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Fullekrug M.,University of Bath | Diver D.,University of Glasgow | Pincon J.-L.,Laboratoire Of Physique Et Chimie Of Lenvironnement Et Of Lespace | Phelps A.D.R.,University of Strathclyde | And 14 more authors.
Surveys in Geophysics | Year: 2013

The French government has committed to launch the satellite TARANIS to study transient coupling processes between the Earth's atmosphere and near-Earth space. The prime objective of TARANIS is to detect energetic charged particles and hard radiation emanating from thunderclouds. The British Nobel prize winner C. T. R. Wilson predicted lightning discharges from the top of thunderclouds into space almost a century ago. However, new experiments have only recently confirmed energetic discharge processes which transfer energy from the top of thunderclouds into the upper atmosphere and near-Earth space; they are now denoted as transient luminous events, terrestrial gamma-ray flashes and relativistic electron beams. This meeting report builds on the current state of scientific knowledge on the physics of plasmas in the laboratory and naturally occurring plasmas in the Earth's atmosphere to propose areas of future research. The report specifically reflects presentations delivered by the members of a novel Franco-British collaboration during a meeting at the French Embassy in London held in November 2011. The scientific subjects of the report tackle ionization processes leading to electrical discharge processes, observations of transient luminous events, electromagnetic emissions, energetic charged particles and their impact on the Earth's atmosphere. The importance of future research in this area for science and society, and towards spacecraft protection, is emphasized. © 2012 Springer Science+Business Media Dordrecht.


Pisa D.,ASCR Institute of Physics Prague | Pisa D.,French National Center for Scientific Research | Nemec F.,Charles University | Santolik O.,ASCR Institute of Physics Prague | And 3 more authors.
Journal of Geophysical Research: Space Physics | Year: 2013

We use VLF electromagnetic wave data measured by the DEMETER (Detection of Electro-Magnetic Emissions Transmitted from Earthquake Regions) satellite at an altitude of about 700 km to check for the presence of statistically significant changes of natural wave intensity (due to signals from lightning) related to preseismic activity. All the relevant data acquired by DEMETER during almost 6.5 years of the mission have been analyzed using a robust two-step data-processing schema. This enables us to compare data from the vicinity of about 8400 earthquakes with an unperturbed background distribution based on data collected during the whole DEMETER mission and to evaluate the statistical significance of the observed effects. We confirm previously reported results of a small but statistically significant decrease of the wave intensity (by ∼2 dB) at frequencies of about 1.7 kHz. The effect is observed for a few hours before the times of the main shocks; it occurs during the night. The effect is stronger between March and August, at higher latitudes and for the positions of hypocenters below the sea. We suggest an explanation based on changed properties of the lower boundary of the ionosphere, which leads to a decrease of the intensity of lightning-generated whistlers observed at the spacecraft altitude. This effect might result from a lowering of the ionosphere associated with an increase in the electrical conductivity of the lower troposphere due to an additional ionization of air molecules at the Earth's surface prior to earthquakes. Key Points Additional attenuation of VLF waves observed prior seismic activity. Statistical study using data of the entire DEMETER mission. ©2013. American Geophysical Union. All Rights Reserved.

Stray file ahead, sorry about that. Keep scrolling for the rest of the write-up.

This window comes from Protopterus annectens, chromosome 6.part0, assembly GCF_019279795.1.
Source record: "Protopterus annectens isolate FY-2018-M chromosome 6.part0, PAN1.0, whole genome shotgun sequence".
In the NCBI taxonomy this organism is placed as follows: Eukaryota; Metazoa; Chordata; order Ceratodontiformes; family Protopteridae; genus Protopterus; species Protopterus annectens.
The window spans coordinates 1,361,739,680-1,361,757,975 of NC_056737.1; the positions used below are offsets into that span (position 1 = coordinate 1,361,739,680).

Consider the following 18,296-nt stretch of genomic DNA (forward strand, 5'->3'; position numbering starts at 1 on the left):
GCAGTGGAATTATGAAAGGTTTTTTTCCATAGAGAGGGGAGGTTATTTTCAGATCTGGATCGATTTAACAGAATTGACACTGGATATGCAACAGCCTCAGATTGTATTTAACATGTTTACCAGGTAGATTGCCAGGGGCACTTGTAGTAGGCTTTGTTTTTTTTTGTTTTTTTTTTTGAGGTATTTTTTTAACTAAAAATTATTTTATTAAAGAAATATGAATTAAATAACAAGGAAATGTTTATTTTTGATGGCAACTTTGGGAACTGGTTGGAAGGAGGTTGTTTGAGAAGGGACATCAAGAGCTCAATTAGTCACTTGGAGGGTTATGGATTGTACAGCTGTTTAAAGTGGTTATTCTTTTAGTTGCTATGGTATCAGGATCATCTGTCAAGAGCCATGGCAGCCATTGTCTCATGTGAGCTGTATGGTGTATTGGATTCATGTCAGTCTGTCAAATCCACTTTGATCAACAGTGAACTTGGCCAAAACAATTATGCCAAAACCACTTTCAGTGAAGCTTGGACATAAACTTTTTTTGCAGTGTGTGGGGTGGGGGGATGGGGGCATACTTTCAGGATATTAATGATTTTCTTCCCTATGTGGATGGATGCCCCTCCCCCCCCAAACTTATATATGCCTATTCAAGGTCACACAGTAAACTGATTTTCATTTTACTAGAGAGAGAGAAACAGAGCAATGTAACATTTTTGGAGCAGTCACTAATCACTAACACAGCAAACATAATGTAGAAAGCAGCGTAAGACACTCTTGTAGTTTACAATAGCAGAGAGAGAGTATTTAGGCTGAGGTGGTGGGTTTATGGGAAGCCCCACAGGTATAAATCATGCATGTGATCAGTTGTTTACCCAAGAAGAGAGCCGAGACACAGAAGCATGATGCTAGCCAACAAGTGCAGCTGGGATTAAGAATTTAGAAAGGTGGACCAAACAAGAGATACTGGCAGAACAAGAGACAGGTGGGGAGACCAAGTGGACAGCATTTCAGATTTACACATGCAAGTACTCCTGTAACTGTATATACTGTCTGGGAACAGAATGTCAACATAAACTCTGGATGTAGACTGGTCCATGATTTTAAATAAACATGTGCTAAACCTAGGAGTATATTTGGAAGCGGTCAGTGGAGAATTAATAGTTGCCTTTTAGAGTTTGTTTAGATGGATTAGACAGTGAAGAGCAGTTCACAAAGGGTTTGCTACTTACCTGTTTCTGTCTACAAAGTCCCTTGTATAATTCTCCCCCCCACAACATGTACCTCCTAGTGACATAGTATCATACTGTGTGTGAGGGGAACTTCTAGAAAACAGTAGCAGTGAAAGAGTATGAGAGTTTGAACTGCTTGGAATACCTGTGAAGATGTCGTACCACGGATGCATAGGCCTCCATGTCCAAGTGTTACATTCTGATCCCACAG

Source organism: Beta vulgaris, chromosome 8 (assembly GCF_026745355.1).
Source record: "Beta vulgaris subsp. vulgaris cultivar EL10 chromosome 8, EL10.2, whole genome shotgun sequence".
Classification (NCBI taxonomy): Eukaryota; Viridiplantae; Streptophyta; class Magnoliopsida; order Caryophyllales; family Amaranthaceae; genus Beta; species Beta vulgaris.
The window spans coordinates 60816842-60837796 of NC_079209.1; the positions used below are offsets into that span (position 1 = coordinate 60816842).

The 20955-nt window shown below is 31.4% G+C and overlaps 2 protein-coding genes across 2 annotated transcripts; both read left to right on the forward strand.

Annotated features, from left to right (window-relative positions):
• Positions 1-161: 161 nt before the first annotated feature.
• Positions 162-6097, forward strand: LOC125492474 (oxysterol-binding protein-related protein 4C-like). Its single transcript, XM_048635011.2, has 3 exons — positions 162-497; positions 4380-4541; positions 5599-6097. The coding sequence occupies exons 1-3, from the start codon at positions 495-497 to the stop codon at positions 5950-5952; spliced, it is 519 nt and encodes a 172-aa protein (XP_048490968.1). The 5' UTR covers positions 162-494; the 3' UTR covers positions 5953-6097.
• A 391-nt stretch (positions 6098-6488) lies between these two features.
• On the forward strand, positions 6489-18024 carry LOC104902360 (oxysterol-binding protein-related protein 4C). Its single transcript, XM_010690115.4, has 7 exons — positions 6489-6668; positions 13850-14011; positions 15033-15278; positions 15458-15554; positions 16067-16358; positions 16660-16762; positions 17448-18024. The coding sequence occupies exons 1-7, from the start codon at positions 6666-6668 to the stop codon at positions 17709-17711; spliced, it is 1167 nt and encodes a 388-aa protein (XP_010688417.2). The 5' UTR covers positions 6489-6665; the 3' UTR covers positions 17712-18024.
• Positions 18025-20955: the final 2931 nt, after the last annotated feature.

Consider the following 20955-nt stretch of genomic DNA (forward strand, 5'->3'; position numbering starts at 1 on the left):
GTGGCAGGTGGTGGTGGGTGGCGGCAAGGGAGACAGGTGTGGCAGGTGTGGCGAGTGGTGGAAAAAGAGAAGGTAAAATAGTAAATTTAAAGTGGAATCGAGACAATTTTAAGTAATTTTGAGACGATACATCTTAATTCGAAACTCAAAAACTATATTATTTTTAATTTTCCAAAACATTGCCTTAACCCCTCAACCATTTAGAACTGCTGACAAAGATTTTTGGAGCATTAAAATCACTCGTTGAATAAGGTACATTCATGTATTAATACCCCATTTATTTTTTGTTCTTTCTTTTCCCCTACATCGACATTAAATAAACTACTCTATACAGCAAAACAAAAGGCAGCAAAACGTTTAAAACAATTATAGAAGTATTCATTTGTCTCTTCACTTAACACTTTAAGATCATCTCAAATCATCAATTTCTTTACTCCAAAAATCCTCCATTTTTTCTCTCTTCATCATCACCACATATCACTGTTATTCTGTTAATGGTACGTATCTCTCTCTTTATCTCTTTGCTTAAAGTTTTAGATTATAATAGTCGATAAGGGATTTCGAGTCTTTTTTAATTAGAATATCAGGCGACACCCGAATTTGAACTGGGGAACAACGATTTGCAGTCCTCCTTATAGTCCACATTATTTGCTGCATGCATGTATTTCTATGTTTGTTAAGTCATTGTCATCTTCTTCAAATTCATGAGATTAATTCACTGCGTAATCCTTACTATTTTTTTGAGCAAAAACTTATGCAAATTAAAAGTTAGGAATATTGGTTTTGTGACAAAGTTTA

Rycroft M.J.,CAESAR Consultancy | Rycroft M.J.,University of Bath | Nicoll K.A.,University of Reading | Aplin K.L.,University of Oxford | Harrison R.G.,University of Reading
Journal of Atmospheric and Solar-Terrestrial Physics | Year: 2012

The global atmospheric electric circuit is driven by thunderstorms and electrified rain/shower clouds and is also influenced by energetic charged particles from space. The global circuit maintains the ionosphere as an equipotential at~+250 kV with respect to the good conducting Earth (both land and oceans). Its "load"is the fair weather atmosphere and semi-fair weather atmosphere at large distances from the disturbed weather "generator"regions. The main solar-terrestrial (or space weather) influence on the global circuit arises from spatially and temporally varying fluxes of galactic cosmic rays (GCRs) and energetic electrons precipitating from the magnetosphere. All components of the circuit exhibit much variability in both space and time. Global circuit variations between solar maximum and solar minimum are considered together with Forbush decrease and solar flare effects. The variability in ion concentration and vertical current flow are considered in terms of radiative effects in the troposphere, through infra-red absorption, and cloud effects, in particular possible cloud microphysical effects from charging at layer cloud edges. The paper identifies future research areas in relation to Task Group 4 of the Climate and Weather of the Sun-Earth System (CAWSES-II) programme. © 2012 Elsevier Ltd.